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Vladimir Jurowski [Photo © Matthias Creutziger]
24 Oct 2019

Ovid and Klopstock clash in Jurowski’s Mahler’s ‘Resurrection’

There were two works on this London Philharmonic Orchestra programme given by Vladimir Jurowski – Colin Matthews’s Metamorphosis and Gustav Mahler’s ‘Resurrection’. The way Jurowski played it, however, one might have been forgiven for thinking we were listening to a new work by Mahler, something which may not have been lost on those of us who recalled that Matthews had collaborated with Deryck Cooke on the completion of Mahler’s Tenth Symphony.

Ovid and Klopstock clash in Jurowski’s Mahler’s ‘Resurrection’

A review by Marc Bridle

Above: Vladimir Jurowski [Photo © Matthias Creutziger]


Metamorphosis is the final part of a larger work, Renewal, based on Ovid’s epic poem about myth, creation, transformation, love and deification. But elements of Ovid’s poem have much to do with violence, and this is not a work which wears its tension between art and nature with a cloak of uncertainty about it. Indeed, much of Ovid’s Metamorphosen is entirely in conflict with the natural world – a theme that does sit neatly with some of Mahler’s Wunderhorn symphonies. The problem is, Matthews’s Metamorphosis is the end piece of a larger work and it follows on from a scherzo, Broken Symmetry, of uncommon violence – it’s just none of these Ovidian themes penetrate this particular Matthews piece. Musically, it feels entirely like the ending of one work, and not like the preface to another. Metamorphosis might open on a deep-pedal C, which remains somewhat rooted throughout, just as the first movement of the Mahler opens on C minor – but the hushed, reflective coda with its strangely muted chorus is in direct contrast to the 42 bars of the funeral march with its oppressive lower strings which explodes like a storm at the opening of the Mahler. Simply elided into one another, this wasn’t a natural fit at all.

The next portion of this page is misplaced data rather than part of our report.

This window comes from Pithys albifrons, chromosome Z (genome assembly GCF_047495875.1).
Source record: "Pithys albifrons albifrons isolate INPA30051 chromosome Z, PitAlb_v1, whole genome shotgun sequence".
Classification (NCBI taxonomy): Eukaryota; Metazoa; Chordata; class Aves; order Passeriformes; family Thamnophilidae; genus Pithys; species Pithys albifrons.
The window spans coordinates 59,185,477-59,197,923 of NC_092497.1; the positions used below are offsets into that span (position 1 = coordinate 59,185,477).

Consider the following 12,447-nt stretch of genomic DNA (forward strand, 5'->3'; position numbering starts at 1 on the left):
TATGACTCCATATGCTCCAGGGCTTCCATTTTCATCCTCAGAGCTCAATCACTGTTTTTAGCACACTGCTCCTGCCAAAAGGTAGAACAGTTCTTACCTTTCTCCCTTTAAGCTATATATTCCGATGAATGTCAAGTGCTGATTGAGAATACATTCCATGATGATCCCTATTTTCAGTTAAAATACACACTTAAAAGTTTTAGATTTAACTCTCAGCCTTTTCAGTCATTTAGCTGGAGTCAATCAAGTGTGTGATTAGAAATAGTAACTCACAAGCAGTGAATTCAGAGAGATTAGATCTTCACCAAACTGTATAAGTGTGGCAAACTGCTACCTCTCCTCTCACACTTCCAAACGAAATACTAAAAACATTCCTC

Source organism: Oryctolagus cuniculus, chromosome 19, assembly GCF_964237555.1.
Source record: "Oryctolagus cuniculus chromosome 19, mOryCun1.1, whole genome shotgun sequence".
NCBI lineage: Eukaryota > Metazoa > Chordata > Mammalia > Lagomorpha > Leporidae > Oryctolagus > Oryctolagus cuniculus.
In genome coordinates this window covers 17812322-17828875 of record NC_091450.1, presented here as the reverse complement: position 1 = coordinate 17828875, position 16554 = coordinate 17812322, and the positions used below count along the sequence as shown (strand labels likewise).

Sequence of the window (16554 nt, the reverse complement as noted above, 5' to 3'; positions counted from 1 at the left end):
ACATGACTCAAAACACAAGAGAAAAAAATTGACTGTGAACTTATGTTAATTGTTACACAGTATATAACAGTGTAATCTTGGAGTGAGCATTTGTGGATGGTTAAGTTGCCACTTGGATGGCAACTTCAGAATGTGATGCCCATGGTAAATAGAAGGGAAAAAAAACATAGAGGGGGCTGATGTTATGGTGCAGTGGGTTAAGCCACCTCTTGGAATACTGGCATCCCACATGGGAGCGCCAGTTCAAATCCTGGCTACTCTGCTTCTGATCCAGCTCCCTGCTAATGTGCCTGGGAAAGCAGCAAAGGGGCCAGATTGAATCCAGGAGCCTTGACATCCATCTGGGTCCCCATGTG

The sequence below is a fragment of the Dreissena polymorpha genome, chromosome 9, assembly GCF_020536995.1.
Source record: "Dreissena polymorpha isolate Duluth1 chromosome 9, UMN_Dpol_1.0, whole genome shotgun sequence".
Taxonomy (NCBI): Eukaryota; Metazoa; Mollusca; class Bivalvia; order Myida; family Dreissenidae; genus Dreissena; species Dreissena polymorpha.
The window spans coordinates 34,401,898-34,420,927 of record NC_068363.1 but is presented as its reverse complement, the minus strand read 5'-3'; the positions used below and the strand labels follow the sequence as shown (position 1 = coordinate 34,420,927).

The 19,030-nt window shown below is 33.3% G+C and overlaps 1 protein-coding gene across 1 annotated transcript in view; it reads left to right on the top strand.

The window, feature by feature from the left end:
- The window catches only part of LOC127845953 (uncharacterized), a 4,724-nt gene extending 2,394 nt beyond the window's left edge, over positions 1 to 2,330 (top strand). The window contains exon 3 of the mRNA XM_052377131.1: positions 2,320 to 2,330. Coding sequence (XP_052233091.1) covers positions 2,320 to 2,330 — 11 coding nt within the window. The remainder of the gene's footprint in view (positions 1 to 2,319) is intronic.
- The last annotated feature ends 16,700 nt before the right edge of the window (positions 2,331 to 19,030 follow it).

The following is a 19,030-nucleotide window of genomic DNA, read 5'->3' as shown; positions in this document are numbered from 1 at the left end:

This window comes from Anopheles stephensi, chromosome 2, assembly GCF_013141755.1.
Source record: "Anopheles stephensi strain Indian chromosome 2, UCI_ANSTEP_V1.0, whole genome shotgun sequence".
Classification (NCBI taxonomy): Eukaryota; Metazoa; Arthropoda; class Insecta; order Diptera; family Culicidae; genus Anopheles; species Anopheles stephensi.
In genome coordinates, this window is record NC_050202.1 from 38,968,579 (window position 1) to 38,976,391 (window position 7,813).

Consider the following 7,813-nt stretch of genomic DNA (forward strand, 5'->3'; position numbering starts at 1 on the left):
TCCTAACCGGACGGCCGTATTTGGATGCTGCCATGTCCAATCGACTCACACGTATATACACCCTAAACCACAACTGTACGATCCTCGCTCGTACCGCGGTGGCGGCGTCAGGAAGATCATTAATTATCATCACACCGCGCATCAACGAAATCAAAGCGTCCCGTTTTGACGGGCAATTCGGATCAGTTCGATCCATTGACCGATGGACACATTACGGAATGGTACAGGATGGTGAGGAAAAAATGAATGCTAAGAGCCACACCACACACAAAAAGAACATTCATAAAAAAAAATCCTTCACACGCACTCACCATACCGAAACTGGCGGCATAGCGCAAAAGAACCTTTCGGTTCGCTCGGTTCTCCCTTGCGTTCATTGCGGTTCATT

Jurowski’s approach to Mahler’s Second is refracted through some very cool lenses. This was not a performance which proved notably gripping when it came to the much deeper thought process – there was never much doubt that Jurowski had the sound the London Philharmonic could project in mind than any perceived notion that the decibels had concepts of anger, fear or terror beyond that. It could be thrilling, but you felt you were being short-changed on the expressive range. It’s not as if Mahler doesn’t elaborate his score like a kind of musical Baedeker: when he hints that phrases in the first movement should be likeMeeresstille (‘Calm like the sea’) or that there are marked differences between piano and pianissimo one wants to hear to them. There was little of that on offer here. But the fluidity of Jurowski’s tempo did make a difference in the Andante Moderato where the staccato strings and the pacing of the ländler were quite distinctive. The counterpoint between the strings and the woodwind wasn’t just refined it was mysterious. The Scherzo plunges between dissonant and turbulent surges (typically measured out in oodles of high-powered accents by Jurowski and the LPO) but it’s also a movement that prefaces ‘Urlicht’ and which has complete musical union.